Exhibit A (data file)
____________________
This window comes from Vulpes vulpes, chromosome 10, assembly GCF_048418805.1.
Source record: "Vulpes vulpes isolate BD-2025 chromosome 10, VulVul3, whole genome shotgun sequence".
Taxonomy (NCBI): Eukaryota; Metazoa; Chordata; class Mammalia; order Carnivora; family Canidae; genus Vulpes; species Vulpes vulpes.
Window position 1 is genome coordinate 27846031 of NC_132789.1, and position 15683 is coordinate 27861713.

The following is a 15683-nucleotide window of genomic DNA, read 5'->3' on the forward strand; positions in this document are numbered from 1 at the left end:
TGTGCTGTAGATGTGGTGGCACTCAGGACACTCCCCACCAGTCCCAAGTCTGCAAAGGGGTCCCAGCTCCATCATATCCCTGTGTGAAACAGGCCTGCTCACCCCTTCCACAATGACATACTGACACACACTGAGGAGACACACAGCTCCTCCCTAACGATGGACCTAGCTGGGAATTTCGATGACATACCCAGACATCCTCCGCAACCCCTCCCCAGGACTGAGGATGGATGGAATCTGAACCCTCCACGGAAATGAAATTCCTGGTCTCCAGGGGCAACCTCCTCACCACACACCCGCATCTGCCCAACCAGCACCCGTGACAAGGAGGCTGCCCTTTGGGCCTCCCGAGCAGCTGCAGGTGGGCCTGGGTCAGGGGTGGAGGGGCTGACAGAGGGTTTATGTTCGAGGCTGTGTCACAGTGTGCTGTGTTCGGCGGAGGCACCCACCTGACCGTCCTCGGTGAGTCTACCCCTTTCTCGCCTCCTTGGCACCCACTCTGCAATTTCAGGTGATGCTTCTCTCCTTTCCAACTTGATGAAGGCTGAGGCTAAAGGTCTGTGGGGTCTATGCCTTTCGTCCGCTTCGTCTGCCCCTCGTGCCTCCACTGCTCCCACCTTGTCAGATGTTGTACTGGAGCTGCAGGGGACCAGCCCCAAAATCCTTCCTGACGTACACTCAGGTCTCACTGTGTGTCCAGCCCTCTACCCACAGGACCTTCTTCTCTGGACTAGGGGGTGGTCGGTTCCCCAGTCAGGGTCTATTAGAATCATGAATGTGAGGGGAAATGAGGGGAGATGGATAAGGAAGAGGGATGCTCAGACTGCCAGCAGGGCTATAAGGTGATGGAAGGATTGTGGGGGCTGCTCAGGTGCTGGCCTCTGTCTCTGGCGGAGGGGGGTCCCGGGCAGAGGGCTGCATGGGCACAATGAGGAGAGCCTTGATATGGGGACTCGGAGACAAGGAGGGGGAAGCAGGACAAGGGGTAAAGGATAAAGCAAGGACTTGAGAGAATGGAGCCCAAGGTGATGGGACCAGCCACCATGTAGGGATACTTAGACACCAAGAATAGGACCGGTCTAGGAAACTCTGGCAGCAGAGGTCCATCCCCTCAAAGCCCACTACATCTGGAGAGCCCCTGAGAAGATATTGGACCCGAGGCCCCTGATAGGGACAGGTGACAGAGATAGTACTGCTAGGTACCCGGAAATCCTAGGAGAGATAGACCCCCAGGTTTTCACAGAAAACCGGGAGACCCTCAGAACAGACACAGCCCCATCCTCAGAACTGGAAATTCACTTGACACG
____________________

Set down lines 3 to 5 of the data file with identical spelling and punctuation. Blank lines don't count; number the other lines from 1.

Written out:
Taxonomy (NCBI): Eukaryota; Metazoa; Chordata; class Mammalia; order Carnivora; family Canidae; genus Vulpes; species Vulpes vulpes.
Window position 1 is genome coordinate 27846031 of NC_132789.1, and position 15683 is coordinate 27861713.

The following is a 15683-nucleotide window of genomic DNA, read 5'->3' on the forward strand; positions in this document are numbered from 1 at the left end: